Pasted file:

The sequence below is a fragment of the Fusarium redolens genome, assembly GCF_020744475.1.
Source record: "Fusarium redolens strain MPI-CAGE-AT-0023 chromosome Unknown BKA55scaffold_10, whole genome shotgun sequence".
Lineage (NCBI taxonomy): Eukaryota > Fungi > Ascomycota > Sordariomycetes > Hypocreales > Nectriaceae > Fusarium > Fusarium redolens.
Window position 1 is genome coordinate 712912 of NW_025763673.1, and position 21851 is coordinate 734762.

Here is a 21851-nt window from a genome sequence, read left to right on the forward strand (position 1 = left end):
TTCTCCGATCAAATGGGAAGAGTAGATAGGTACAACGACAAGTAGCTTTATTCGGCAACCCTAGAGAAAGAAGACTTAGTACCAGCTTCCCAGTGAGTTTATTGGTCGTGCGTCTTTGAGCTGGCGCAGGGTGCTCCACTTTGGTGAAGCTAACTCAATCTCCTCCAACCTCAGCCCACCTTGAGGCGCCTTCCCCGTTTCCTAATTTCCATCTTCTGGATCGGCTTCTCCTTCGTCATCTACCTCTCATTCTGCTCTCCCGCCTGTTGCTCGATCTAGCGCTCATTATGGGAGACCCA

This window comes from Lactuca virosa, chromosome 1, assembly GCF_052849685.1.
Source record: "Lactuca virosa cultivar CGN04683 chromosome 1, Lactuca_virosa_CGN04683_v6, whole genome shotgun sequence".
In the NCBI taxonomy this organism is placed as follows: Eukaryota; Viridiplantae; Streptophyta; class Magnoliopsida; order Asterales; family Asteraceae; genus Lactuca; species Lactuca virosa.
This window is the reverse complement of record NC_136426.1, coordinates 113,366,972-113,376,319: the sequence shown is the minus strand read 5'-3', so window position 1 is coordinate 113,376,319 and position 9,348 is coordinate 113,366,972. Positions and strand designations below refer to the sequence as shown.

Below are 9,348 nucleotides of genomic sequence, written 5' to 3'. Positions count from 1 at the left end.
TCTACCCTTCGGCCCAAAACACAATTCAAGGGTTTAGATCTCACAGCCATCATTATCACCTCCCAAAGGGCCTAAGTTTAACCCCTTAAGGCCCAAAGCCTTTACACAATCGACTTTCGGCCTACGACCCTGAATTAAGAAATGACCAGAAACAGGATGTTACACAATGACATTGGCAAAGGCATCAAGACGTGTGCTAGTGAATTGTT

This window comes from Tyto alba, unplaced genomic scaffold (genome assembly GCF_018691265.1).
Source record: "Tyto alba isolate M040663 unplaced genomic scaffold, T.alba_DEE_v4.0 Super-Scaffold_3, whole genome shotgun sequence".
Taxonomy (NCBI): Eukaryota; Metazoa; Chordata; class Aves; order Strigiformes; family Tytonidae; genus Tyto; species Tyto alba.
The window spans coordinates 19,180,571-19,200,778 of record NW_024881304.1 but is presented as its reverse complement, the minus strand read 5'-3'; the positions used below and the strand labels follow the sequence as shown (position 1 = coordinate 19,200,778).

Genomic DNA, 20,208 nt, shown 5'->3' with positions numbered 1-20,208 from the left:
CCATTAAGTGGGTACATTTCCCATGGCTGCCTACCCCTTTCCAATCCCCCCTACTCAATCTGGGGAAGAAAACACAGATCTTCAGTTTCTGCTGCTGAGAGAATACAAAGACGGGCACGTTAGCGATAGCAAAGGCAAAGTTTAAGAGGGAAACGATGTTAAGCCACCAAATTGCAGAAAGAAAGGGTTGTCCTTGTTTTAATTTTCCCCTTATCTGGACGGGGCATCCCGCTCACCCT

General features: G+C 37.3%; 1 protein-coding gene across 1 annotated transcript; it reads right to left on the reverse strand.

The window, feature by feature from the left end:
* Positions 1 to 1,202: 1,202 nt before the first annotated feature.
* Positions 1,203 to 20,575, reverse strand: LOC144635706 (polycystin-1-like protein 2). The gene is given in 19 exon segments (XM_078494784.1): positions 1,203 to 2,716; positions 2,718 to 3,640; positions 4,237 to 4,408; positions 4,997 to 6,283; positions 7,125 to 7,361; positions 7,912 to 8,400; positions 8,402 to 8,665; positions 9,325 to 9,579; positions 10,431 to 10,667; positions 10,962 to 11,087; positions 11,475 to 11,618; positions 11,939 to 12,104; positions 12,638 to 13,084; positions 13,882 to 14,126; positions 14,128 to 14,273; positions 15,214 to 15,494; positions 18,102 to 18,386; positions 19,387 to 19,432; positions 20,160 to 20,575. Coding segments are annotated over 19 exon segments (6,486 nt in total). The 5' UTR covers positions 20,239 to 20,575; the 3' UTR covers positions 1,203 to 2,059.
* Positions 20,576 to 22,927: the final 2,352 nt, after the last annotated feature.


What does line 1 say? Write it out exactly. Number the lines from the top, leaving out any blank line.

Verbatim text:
The sequence below is a fragment of the Fusarium redolens genome, assembly GCF_020744475.1.